Wednesday, November 11, 2009

Is your blog losing its identity?

"Individuality is fine, as long as we all do it together." - Major Frank Burns, M*A*S*H

In Google Reader, I get new posts and articles from over 100 blogs and sites every day. I get dozens of shared items well. For the past few months I've noticed that the majority of the posts fall into two categories:

1 - They are 'Guide/How-to/Steps-to' posts. Here's the formula: The (Celebrity/Fictional character) Guide to Better/More Effective (blogging/tweeting/etc). Or "X Steps to Better (social media term)".

2 - Echo posts. It seems like every couple of weeks, a blogger (usually a popular one) will hit on a particular topic, then for the next couple of weeks, several other bloggers will post on the same topic, usually referencing the first blogger's post.

Now I don't mean to knock 'How-To' posts or anyone that wants to chime in on the topic of the moment. I've written both types of posts many times before and will continue to do so in the future.

But it seems like over time, our blog posts have become less about our individual opinions and feelings, and more about following the herd. Or the formula. Or echoing whoever the 'influential' bloggers are deemed to be.

Which is really sad. When I started reading marketing and social media blogs, back in 2005, everyone had their own ideas and opinions. And some of them were goofy as hell (especially looking back now), but you know what? Every blog was different. Every blog had its own unique voice and tone.

And those blogs, with all those unique and sometimes goofy as hell ideas and opinions, helped incubate many of the top themes and movements that define the social media space today.

I look around the blogosphere today, and although I see plenty of smart people, I don't see as many truly smart and groundbreaking ideas as I once did. Maybe we've all become a bit too worried on following a 'formula' to get more visitors, or more retweets, or whatever. Instead of just trying to come up with original ideas.

Instead of just starting with 'Here's what I think...'

Pic via Flickr user Shandchem


Caroline said...

I so, so agree! Whilst it is difficult sometimes not to reply (aka argue) with a fellow blogger's opinion, for the most part this is just dull. For me, blogging is about exploring the boundaries of my subject, not someone else's boundaries. And its strange, sometimes the quirkier and more personal the subject, the bigger the response.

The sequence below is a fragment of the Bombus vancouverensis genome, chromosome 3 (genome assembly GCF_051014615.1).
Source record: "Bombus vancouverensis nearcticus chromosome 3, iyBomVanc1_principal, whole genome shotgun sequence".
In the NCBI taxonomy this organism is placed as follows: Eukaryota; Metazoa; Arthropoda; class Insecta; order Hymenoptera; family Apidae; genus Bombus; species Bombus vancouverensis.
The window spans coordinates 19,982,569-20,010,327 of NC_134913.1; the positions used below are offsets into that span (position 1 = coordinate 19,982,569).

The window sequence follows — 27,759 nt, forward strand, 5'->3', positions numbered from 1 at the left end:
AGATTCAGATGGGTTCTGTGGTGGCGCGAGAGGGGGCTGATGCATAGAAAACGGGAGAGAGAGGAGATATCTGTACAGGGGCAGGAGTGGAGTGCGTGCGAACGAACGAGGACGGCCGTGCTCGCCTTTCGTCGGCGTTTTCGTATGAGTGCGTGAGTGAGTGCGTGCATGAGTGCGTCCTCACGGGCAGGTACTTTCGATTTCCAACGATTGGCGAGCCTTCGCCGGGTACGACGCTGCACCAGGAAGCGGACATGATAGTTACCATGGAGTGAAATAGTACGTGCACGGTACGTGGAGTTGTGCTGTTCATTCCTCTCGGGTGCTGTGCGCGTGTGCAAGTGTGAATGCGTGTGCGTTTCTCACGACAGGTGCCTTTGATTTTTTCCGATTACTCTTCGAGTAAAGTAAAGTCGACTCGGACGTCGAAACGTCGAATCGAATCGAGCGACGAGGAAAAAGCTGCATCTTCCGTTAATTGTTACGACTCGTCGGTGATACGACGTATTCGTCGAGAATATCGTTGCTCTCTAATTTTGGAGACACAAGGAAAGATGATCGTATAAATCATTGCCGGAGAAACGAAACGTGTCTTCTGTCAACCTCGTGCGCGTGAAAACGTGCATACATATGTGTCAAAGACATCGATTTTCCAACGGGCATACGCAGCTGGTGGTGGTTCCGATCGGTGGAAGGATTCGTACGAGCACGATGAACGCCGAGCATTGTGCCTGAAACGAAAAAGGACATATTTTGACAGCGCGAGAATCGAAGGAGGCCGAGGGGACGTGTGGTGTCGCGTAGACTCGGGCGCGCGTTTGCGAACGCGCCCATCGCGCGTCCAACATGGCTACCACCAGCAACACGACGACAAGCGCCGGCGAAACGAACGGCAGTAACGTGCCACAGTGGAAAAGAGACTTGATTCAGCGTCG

Jamie Search said...

Its important to remember why you started your blog in the first place and what information you wanted to provide to your readers. Many people change their blog to fit in with what everyone else is doing and you just have half a dozen blogs telling you the exact same thing. When this happens you tend to lose your readers as you have just become another blog and what made people come to your blog originally is not there anymore.

Alyice said...

Great post! I agree. It's the same thing in the art industry. I am tired of seeing the same thing when it comes to art magazines. And I struggle with my own blog, thus why I don't post as regularly as I should.

Marko Saric said...

I agree with you. It is getting a bit ridiculous with all these articles about what a random celebrity can teach you about blogging.

But the truth is, it is much easier to spread the word about your article if it contains some famous brand name or if it contains a how-to or top-list headline.

Kevin said...

If members of the social media community viewed their audience the way a marketer viewed her audience, a different approach to content might be required.

A social media expert sometimes writes content that will be re-tweeted or linked to or forwarded by other social media experts --- it is a way to virally get attention. So, the content is modified to attract other social media experts. Eventually, you have 64 social media experts creating content, and 29,743 others fowarding the content, hoping to gain the attention of the original 64.

The marketer might look at the targtet audience, and ask, "What does the target audience need?". Once the need is identified, the marketer creates content that satisfies the need of the target audience.

In most cases, the target audience doesn't need another viewpoint on what one of the 64 social media experts had to say, the target audience can simply read the thoughts of the 64 social media experts.

So, as a blogger, you have a choice to make. Do you try to gain the attention of social media experts? Or do you try to satisfy the needs of your target audience?

If you do the former, you'll end up with bland content that is re-distributed through the social media ecosystem.

If you do the latter, you'll have diverse content that may or may not be shared or linked to.

My guess is that most people have been taught that the best way to get attention is to do the former.